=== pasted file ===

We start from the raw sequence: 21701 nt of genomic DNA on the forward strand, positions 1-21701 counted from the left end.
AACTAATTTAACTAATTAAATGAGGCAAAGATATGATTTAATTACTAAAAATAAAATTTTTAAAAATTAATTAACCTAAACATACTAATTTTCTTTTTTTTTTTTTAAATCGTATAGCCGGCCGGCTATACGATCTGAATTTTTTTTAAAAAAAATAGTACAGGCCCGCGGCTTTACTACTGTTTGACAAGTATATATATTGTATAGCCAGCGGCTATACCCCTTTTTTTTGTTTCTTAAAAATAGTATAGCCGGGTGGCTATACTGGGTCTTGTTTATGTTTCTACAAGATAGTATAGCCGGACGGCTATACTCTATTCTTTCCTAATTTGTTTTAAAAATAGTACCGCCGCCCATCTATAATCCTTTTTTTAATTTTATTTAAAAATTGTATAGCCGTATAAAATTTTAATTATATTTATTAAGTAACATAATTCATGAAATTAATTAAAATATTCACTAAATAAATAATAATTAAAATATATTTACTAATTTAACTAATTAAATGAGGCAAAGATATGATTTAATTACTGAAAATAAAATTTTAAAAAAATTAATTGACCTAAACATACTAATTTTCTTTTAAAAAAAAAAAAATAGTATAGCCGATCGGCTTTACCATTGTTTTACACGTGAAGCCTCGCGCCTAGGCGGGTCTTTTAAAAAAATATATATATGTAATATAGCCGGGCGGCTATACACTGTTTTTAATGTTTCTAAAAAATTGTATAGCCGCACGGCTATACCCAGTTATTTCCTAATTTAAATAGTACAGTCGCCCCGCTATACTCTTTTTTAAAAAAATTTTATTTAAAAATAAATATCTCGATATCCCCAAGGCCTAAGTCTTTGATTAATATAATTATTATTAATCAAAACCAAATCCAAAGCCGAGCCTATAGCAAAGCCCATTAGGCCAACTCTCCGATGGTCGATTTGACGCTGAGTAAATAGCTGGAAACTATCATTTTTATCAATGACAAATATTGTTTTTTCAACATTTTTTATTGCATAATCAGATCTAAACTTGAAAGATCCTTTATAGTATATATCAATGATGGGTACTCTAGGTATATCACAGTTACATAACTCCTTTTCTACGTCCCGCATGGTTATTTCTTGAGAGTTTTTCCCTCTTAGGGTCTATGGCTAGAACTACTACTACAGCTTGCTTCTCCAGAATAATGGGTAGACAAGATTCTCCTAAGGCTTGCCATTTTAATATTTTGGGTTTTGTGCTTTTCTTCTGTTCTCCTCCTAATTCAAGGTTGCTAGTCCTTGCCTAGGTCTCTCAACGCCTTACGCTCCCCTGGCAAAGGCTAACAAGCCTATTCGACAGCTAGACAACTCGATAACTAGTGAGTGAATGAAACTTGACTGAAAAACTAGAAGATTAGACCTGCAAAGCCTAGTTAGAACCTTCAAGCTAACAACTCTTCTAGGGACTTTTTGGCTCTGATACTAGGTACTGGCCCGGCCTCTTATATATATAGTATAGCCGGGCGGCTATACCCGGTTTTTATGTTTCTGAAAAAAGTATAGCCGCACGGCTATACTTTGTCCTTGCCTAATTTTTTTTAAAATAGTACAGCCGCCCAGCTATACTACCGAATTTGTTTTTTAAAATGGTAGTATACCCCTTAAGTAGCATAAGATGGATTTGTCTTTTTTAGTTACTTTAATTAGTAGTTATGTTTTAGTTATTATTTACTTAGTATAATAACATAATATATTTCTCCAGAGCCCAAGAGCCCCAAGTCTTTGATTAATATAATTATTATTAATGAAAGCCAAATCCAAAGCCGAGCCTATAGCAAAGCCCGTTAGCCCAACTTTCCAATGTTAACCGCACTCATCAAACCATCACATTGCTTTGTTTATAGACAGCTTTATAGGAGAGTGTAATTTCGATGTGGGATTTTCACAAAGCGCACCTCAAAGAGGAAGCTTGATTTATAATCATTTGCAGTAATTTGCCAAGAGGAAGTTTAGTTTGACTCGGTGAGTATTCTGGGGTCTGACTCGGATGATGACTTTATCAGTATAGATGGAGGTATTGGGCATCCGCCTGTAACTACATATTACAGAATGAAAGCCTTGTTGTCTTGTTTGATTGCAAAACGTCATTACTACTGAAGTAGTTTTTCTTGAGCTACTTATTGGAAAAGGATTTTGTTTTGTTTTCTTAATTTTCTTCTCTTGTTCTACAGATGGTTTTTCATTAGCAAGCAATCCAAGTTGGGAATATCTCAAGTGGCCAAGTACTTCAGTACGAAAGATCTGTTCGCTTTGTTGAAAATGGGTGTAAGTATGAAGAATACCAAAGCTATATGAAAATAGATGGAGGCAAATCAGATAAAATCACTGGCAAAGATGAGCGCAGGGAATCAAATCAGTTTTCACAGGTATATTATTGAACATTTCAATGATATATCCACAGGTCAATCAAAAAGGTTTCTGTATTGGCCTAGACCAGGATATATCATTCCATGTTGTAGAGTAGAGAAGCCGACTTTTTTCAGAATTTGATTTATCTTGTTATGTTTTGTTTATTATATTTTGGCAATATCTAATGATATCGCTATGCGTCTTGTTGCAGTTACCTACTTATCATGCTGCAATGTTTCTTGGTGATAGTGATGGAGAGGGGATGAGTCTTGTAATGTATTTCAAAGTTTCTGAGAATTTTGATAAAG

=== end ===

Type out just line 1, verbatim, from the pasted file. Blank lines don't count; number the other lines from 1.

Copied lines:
We start from the raw sequence: 21701 nt of genomic DNA on the forward strand, positions 1-21701 counted from the left end.